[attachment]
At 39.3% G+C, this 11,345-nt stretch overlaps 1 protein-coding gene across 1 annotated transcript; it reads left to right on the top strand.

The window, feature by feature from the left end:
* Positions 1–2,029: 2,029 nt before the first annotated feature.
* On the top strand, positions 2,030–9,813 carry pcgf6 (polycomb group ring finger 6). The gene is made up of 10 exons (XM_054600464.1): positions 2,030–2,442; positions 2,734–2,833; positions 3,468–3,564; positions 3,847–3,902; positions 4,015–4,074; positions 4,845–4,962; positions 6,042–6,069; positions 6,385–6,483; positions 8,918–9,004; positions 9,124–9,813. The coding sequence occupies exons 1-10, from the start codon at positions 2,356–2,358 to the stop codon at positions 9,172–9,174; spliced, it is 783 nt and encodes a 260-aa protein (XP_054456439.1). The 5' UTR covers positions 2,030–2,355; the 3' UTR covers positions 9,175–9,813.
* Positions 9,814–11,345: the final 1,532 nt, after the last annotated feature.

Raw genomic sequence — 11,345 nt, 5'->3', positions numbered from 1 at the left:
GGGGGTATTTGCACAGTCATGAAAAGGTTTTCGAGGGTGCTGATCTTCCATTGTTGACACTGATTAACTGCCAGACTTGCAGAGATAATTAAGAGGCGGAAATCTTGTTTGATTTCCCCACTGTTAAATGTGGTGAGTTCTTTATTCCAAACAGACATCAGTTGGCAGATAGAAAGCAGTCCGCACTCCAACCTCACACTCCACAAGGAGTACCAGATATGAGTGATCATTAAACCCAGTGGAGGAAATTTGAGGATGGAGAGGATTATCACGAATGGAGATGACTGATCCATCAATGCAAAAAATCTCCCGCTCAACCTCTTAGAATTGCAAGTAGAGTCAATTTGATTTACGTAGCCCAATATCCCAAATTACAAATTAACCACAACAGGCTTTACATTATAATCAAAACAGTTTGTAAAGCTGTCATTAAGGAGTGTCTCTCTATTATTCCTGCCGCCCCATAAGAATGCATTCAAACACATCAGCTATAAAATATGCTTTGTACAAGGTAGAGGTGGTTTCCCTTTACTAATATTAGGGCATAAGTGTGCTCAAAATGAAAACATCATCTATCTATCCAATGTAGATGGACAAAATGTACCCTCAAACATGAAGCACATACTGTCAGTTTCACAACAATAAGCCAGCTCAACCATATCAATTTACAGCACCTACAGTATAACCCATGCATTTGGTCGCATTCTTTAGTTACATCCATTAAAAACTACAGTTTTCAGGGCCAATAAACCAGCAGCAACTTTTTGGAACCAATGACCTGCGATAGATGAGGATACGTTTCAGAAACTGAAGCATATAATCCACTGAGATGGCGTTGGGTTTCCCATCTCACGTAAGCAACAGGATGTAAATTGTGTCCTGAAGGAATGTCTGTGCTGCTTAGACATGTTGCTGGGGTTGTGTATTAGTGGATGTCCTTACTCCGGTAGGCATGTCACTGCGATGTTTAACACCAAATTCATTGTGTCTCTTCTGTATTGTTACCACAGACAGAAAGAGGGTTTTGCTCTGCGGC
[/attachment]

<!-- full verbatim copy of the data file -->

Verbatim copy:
At 39.3% G+C, this 11,345-nt stretch overlaps 1 protein-coding gene across 1 annotated transcript; it reads left to right on the top strand.

The window, feature by feature from the left end:
* Positions 1–2,029: 2,029 nt before the first annotated feature.
* On the top strand, positions 2,030–9,813 carry pcgf6 (polycomb group ring finger 6). The gene is made up of 10 exons (XM_054600464.1): positions 2,030–2,442; positions 2,734–2,833; positions 3,468–3,564; positions 3,847–3,902; positions 4,015–4,074; positions 4,845–4,962; positions 6,042–6,069; positions 6,385–6,483; positions 8,918–9,004; positions 9,124–9,813. The coding sequence occupies exons 1-10, from the start codon at positions 2,356–2,358 to the stop codon at positions 9,172–9,174; spliced, it is 783 nt and encodes a 260-aa protein (XP_054456439.1). The 5' UTR covers positions 2,030–2,355; the 3' UTR covers positions 9,175–9,813.
* Positions 9,814–11,345: the final 1,532 nt, after the last annotated feature.

Raw genomic sequence — 11,345 nt, 5'->3', positions numbered from 1 at the left:
GGGGGTATTTGCACAGTCATGAAAAGGTTTTCGAGGGTGCTGATCTTCCATTGTTGACACTGATTAACTGCCAGACTTGCAGAGATAATTAAGAGGCGGAAATCTTGTTTGATTTCCCCACTGTTAAATGTGGTGAGTTCTTTATTCCAAACAGACATCAGTTGGCAGATAGAAAGCAGTCCGCACTCCAACCTCACACTCCACAAGGAGTACCAGATATGAGTGATCATTAAACCCAGTGGAGGAAATTTGAGGATGGAGAGGATTATCACGAATGGAGATGACTGATCCATCAATGCAAAAAATCTCCCGCTCAACCTCTTAGAATTGCAAGTAGAGTCAATTTGATTTACGTAGCCCAATATCCCAAATTACAAATTAACCACAACAGGCTTTACATTATAATCAAAACAGTTTGTAAAGCTGTCATTAAGGAGTGTCTCTCTATTATTCCTGCCGCCCCATAAGAATGCATTCAAACACATCAGCTATAAAATATGCTTTGTACAAGGTAGAGGTGGTTTCCCTTTACTAATATTAGGGCATAAGTGTGCTCAAAATGAAAACATCATCTATCTATCCAATGTAGATGGACAAAATGTACCCTCAAACATGAAGCACATACTGTCAGTTTCACAACAATAAGCCAGCTCAACCATATCAATTTACAGCACCTACAGTATAACCCATGCATTTGGTCGCATTCTTTAGTTACATCCATTAAAAACTACAGTTTTCAGGGCCAATAAACCAGCAGCAACTTTTTGGAACCAATGACCTGCGATAGATGAGGATACGTTTCAGAAACTGAAGCATATAATCCACTGAGATGGCGTTGGGTTTCCCATCTCACGTAAGCAACAGGATGTAAATTGTGTCCTGAAGGAATGTCTGTGCTGCTTAGACATGTTGCTGGGGTTGTGTATTAGTGGATGTCCTTACTCCGGTAGGCATGTCACTGCGATGTTTAACACCAAATTCATTGTGTCTCTTCTGTATTGTTACCACAGACAGAAAGAGGGTTTTGCTCTGCGGC